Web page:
I agree with Monkey boy. You and Spudly are first priority. Dealing with a fucked system would be hard without being pregnant. Dealing with a fucked system when you are is impossible. Walking away from your parent's situation is the best thing that you can do for you and Spudly. Would your family stress and care for you the way that you are for them if something were to happen to you, Spudly or both of you?

    Let's face it. The system has been fucked for a very long time. I have my own experiences of trying to have a brother and mother admitted for psychosis at varying times and even when they are a risk to themselves and others it is near on impossible to have them admitted when they need to be and that's even with a history of admissions. Tell me, what schizophrenic woman or psychotic man is going to say, oh yes, I'm having another psychotic espisode/drug induced psychosis. I agree with you doctor. I need to be admitted. Give me a freaking break!!!!

    Never have I experienced you to be unkind, heartless, uncaring or thoughtless and when you have a spit, IMHO, it's totally justified.

  3. My mom can still make me feel like I'm a child too. I think it's something we never grow out of.

    Regardless of that though, I'm sorry you're going through this at all. I wish there was more that could be done to help you intervene.

  4. Panda, I cannot tell you what to do but I can tell you two things I firmly believe in:

    - We are our own salvation (a.k.a. we can't save those who do not wish to be saved)

    - You cannot change how your mother treats you but you can change how you let her affect you.

    Your mother is highly manipulative and even if you were to endanger Spudly I don't think you could change much, quite frankly. This is the strategy she has adopted all her life and it has obviously served her well (if it hadn't she would have changed it). You can only change how you interact with her, and your acceptance of their "independence" and "autonomy". Meaning, even if they are clearly deranged, you have done all you could possibly do. No one can save others by proxy. Much like the lamp in the joke, they truly must want to be changed. They do not. You have done all that is within your power and your first allegiance should always be to yourself. You must love yourself the best and not even for your child or your Monkey Boy - for yourself, bcs you deserve it, we all do, we all deserve clean living, as pain-free as possible. Every one of us is our first certainty, upon which all others are built. That, I believe, is the first step for quality of life - and life is too bloody short anyway. It truly is.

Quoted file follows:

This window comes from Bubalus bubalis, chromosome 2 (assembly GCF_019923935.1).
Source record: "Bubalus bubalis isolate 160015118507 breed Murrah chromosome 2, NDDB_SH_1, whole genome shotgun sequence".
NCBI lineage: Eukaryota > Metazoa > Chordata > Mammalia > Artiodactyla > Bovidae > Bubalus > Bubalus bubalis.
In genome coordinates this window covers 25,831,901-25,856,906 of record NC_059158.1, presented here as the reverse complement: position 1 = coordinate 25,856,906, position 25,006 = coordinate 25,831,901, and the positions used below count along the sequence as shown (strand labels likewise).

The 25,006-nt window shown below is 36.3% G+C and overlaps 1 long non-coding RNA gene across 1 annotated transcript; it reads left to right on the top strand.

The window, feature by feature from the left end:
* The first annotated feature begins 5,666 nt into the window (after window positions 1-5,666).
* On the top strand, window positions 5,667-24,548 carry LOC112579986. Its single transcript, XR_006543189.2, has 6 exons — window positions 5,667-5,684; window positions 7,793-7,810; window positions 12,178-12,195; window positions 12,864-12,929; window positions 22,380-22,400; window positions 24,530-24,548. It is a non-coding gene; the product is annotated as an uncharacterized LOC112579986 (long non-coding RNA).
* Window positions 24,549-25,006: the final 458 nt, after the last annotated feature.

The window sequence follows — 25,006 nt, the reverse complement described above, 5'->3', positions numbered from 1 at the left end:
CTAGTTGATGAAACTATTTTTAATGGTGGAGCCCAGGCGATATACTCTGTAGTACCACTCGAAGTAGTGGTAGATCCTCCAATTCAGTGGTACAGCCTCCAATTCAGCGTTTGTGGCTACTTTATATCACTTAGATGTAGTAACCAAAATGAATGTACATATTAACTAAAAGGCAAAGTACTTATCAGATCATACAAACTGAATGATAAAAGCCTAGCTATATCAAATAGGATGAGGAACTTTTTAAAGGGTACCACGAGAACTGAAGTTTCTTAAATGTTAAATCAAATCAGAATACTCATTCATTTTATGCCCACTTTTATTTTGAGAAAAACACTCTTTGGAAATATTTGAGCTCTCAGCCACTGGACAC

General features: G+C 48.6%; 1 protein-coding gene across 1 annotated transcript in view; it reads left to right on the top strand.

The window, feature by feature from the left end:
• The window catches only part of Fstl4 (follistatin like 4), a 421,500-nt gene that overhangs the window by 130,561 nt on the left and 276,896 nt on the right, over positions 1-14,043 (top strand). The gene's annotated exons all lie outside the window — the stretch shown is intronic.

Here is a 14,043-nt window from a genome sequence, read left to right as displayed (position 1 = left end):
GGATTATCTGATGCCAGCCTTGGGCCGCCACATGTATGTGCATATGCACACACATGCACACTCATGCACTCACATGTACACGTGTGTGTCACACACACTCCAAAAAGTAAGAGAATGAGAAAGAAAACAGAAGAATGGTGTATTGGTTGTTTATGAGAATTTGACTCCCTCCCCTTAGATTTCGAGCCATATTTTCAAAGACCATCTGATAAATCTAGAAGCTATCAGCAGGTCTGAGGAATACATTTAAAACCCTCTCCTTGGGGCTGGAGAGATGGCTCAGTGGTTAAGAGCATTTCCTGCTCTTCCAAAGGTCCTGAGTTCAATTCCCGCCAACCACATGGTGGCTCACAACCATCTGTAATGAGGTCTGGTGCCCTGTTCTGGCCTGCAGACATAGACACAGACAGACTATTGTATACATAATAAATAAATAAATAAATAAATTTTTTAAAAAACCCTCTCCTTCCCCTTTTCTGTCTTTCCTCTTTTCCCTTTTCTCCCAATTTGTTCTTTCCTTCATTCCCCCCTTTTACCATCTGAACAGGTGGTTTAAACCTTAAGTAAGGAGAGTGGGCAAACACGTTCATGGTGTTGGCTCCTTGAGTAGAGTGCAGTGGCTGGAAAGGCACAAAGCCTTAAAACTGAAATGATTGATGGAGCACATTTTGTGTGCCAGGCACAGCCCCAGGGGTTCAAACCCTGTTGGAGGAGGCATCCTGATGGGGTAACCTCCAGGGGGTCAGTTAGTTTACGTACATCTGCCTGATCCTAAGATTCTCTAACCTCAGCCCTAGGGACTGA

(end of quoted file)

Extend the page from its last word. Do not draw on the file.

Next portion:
At the end of the day, you cannot change your parents' life but you can decide whether to give them the power to further ruin yours.

  5. Jesus, I'm exhausted just READING this, Panda.

    I know that walking away seems like the only option to keep yourself sane. Seriously, your hands are tied if they can't get treatment unless they request it (which just SUCKS. I might ask Monkey to talk to a lawyer about it for you and see if there are any options you can take to at least save your father's health (since your mother is the one who is actively refusing treatment, and your father is the victim of that, through absolutely no fault of his own).

    Seriously, reading this makes me want to take a nap. I think you should take one RIGHT NOW.

  6. Agree with Lioness wholeheartedly. You need to protect yourself here. I will hope for you that they eventually will be able to see all you want to do is help them. It is a hard thing to convince parents of. I know first hand and all I can say is keep saying you love them and want to help. Hopefully someday they will hear you.

  7. Panda, I'm so sorry you have to go through this right now. How awful. If it helps, you're making the only decision you can. You are not PUTTING your parents at risk; it might sound like a fine distinction I'm making, but there is a big difference. It's crazy that the situation in Australia is that way; how does anyone get any help?

    Hang in there, my dear. You're great, and you're a good daughter, too. None of this changes that.

  8. You're right - it's just not on! Do you have any siblings? If you do, I hope that (a) they're planning to make an appearance real soon to help you out (even if only in the short term), and (b) they know just what an amazing job you're doing.

    My parent's have odd views on aging (they're 65 and 69 right now, and doing not bad - touch wood and pray to God it continues). My father loves mountaineering (yes, at his age) and thinks that the best thing would be for him to drop dead of a heart attack at the summit of one of his favourite hills (nice for him, not so nice for us or the mountain rescue people!). My mother insists that we put her in an old folks home (with dad, if he hasn't achieved mountain-top nirvanah by then) when she starts to get at all infirm/senile. Senility DOES run on that side of the family. I know her though, and she does NOT accept help (unless it's on her terms) and I just can't imagine the whole getting-her-into-an-old-folks-home-thing going quite as smoothly as she suggests it might!

    Are we really meant to parent our parents (rhetorical question, obviously!)? And if we are, could it not wait until we've had our own kids and got them to a stage where they can fend for themselves a bit - surely it's not too much for us to ask? I forsee changing my parents' diapers without ever getting to change one on a child of my own.

    Your first duty of care is to Spudly, and there's noone in the world who should make you feel bad about that!